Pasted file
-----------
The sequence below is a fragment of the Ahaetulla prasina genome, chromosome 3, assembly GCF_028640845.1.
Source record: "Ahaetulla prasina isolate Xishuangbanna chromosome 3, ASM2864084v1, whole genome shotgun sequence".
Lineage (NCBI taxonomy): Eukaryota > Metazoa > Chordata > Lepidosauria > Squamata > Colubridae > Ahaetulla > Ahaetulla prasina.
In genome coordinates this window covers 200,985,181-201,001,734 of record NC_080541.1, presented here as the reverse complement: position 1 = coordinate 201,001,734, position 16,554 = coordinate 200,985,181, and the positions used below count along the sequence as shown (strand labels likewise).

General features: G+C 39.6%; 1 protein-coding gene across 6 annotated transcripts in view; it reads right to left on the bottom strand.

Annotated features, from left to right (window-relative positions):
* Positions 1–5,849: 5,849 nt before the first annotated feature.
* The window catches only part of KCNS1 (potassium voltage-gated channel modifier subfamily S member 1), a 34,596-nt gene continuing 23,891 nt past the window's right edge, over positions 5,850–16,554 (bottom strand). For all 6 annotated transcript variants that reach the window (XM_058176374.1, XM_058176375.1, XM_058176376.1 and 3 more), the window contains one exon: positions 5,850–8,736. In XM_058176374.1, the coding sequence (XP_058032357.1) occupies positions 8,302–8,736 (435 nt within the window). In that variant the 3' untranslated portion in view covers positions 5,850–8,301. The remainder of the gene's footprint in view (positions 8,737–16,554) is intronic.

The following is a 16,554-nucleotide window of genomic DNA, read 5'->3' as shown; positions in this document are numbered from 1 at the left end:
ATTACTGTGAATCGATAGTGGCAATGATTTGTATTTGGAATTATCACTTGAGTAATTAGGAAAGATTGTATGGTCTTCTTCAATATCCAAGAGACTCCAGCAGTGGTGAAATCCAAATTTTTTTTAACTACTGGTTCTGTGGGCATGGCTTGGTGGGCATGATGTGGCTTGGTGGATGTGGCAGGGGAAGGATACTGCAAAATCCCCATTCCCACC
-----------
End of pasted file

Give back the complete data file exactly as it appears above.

The sequence below is a fragment of the Ahaetulla prasina genome, chromosome 3, assembly GCF_028640845.1.
Source record: "Ahaetulla prasina isolate Xishuangbanna chromosome 3, ASM2864084v1, whole genome shotgun sequence".
Lineage (NCBI taxonomy): Eukaryota > Metazoa > Chordata > Lepidosauria > Squamata > Colubridae > Ahaetulla > Ahaetulla prasina.
In genome coordinates this window covers 200,985,181-201,001,734 of record NC_080541.1, presented here as the reverse complement: position 1 = coordinate 201,001,734, position 16,554 = coordinate 200,985,181, and the positions used below count along the sequence as shown (strand labels likewise).

General features: G+C 39.6%; 1 protein-coding gene across 6 annotated transcripts in view; it reads right to left on the bottom strand.

Annotated features, from left to right (window-relative positions):
* Positions 1–5,849: 5,849 nt before the first annotated feature.
* The window catches only part of KCNS1 (potassium voltage-gated channel modifier subfamily S member 1), a 34,596-nt gene continuing 23,891 nt past the window's right edge, over positions 5,850–16,554 (bottom strand). For all 6 annotated transcript variants that reach the window (XM_058176374.1, XM_058176375.1, XM_058176376.1 and 3 more), the window contains one exon: positions 5,850–8,736. In XM_058176374.1, the coding sequence (XP_058032357.1) occupies positions 8,302–8,736 (435 nt within the window). In that variant the 3' untranslated portion in view covers positions 5,850–8,301. The remainder of the gene's footprint in view (positions 8,737–16,554) is intronic.

The following is a 16,554-nucleotide window of genomic DNA, read 5'->3' as shown; positions in this document are numbered from 1 at the left end:
ATTACTGTGAATCGATAGTGGCAATGATTTGTATTTGGAATTATCACTTGAGTAATTAGGAAAGATTGTATGGTCTTCTTCAATATCCAAGAGACTCCAGCAGTGGTGAAATCCAAATTTTTTTTAACTACTGGTTCTGTGGGCATGGCTTGGTGGGCATGATGTGGCTTGGTGGATGTGGCAGGGGAAGGATACTGCAAAATCCCCATTCCCACC